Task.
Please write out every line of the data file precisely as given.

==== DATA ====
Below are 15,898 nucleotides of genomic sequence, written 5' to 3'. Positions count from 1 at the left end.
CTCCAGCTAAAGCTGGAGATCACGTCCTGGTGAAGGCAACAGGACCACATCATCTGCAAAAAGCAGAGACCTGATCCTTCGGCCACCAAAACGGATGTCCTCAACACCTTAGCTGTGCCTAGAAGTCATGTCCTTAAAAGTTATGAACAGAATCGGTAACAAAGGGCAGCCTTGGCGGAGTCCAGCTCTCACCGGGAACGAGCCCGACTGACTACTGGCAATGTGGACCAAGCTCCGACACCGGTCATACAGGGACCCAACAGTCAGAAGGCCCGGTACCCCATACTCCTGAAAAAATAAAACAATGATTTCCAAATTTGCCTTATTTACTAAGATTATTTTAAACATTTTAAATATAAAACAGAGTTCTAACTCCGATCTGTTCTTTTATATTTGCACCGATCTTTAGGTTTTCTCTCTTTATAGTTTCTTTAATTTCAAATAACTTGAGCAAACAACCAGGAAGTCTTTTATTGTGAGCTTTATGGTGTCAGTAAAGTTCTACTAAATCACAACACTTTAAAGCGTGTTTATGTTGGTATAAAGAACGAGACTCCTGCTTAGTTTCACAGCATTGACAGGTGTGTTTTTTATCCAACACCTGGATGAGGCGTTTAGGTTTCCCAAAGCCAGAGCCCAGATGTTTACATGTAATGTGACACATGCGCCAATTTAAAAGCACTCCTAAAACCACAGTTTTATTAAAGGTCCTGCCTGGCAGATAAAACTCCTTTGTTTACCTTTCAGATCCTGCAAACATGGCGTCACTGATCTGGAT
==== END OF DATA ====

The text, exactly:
Below are 15,898 nucleotides of genomic sequence, written 5' to 3'. Positions count from 1 at the left end.
CTCCAGCTAAAGCTGGAGATCACGTCCTGGTGAAGGCAACAGGACCACATCATCTGCAAAAAGCAGAGACCTGATCCTTCGGCCACCAAAACGGATGTCCTCAACACCTTAGCTGTGCCTAGAAGTCATGTCCTTAAAAGTTATGAACAGAATCGGTAACAAAGGGCAGCCTTGGCGGAGTCCAGCTCTCACCGGGAACGAGCCCGACTGACTACTGGCAATGTGGACCAAGCTCCGACACCGGTCATACAGGGACCCAACAGTCAGAAGGCCCGGTACCCCATACTCCTGAAAAAATAAAACAATGATTTCCAAATTTGCCTTATTTACTAAGATTATTTTAAACATTTTAAATATAAAACAGAGTTCTAACTCCGATCTGTTCTTTTATATTTGCACCGATCTTTAGGTTTTCTCTCTTTATAGTTTCTTTAATTTCAAATAACTTGAGCAAACAACCAGGAAGTCTTTTATTGTGAGCTTTATGGTGTCAGTAAAGTTCTACTAAATCACAACACTTTAAAGCGTGTTTATGTTGGTATAAAGAACGAGACTCCTGCTTAGTTTCACAGCATTGACAGGTGTGTTTTTTATCCAACACCTGGATGAGGCGTTTAGGTTTCCCAAAGCCAGAGCCCAGATGTTTACATGTAATGTGACACATGCGCCAATTTAAAAGCACTCCTAAAACCACAGTTTTATTAAAGGTCCTGCCTGGCAGATAAAACTCCTTTGTTTACCTTTCAGATCCTGCAAACATGGCGTCACTGATCTGGAT